Creating The Good Community

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University Convocation Given at
Brigham Young University-Hawaii

September 2, 2004
Dr. Vernice Wineera
Director of the Pacific Institute

Early in 1955, Edward L. Clissold, Chairman of the Continuing Committee overseeing the planning of the Church College of Hawaii, and President of Oahu Stake, walked into a vast field of sugar cane carrying a long pole with a rag attached to the end. President Clissold stood in the cane on what would be the site of the future McKay Foyer, and waved the pole high overhead above the tall cane. At the outer edge of the field, by what is now the circle at La`ie Elementary School circle, Paul Ijima started up his machine, sighted on the makeshift flag, and bulldozed his way through the sugarcane "digging out what eventually became Kulanui Street." (Baldridge manuscript, p.6)

That same year, at 11:00am on February 12, President David O. McKay walked that dirt track and stood on a temporary platform raised above the sugarcane for the groundbreaking of the land and dedication of the future campus. He blessed the faculty who would teach here, and the students who would study and graduate from here and go back out into the world. In the dedicatory prayer he blessed the future visitors who would come here"and his words of blessing were prophecy: "that this college, and the temple, and the town of La`ie may become a missionary factor, influencing not thousands, not tens of thousands, but millions of people who will come seeking to know what this town and its significance are." (Law, p.69)

News reporters at the time estimated one thousand people present in the clearing within that sugarcane field. Few of them could have envisioned many millions of visitors coming to the tiny village of 1955. Nor could they have imagined the significance of this out-of-the-way place or why it would pique the interest of so many people from afar. At that time, Hawaii was still a Territory of the United States and had never seen anything near even one million visitors to the whole territory. But the Lord's prophet saw them.

Three years later, December 17, 1958, in his dedicatory prayer of the completed campus, President McKay petitioned the Lord: "Bless this institution that it may hold the respect of sister educational institutions and wield an influence throughout the world for good to all educational circles. To this end, Father, continue to bless...the president of this institution, [and] his associates in the presidency. Continue to uphold them and inspire them. Bless the faculty, the deans, the student body, and all associated with this center of learning. Give the instructors the ability to see clearly the discernment between truth and error that they may be successful in refuting the...pernicious doctrines that would destroy the free agency of man, ... and weaken, and perhaps destroy, faith and belief in the gospel of Jesus Christ." (Law, 257)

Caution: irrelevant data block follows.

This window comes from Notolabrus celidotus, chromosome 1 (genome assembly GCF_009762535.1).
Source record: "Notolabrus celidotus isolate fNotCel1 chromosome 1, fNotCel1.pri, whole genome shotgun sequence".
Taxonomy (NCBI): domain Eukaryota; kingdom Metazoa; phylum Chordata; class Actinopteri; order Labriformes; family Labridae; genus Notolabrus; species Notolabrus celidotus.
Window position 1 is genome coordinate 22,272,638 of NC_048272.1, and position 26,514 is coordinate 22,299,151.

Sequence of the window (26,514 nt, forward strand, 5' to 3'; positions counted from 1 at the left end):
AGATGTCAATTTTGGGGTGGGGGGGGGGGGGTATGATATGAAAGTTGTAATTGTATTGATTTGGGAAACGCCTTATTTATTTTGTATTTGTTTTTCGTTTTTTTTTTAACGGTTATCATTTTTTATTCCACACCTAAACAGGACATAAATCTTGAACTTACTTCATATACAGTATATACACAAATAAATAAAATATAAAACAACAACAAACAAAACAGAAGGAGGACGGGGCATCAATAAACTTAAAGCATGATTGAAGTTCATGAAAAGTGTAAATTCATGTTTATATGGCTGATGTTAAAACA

The foundation of the Polynesian Cultural Center rests upon similar prophetic vision, as did the Hawaii Temple when it was dedicated on Thanksgiving Day, November 27, 1919.

Looking back at the prophetic visions that brought about each of these three institutions, we cannot deny that the Lord has a purpose and a destiny for our small community. Our task today, and for at least the coming academic year, is to examine ourselves through the prism of the prophecies that have shaped our university, its sister institutions, and our community of La`ie. It is to our benefit to mark those things that need attention, effort, even hard work, to improve what needs improving, to sustain and assist those who are being left behind or left out altogether from the benefits that the Church, our institutions, and our community provide.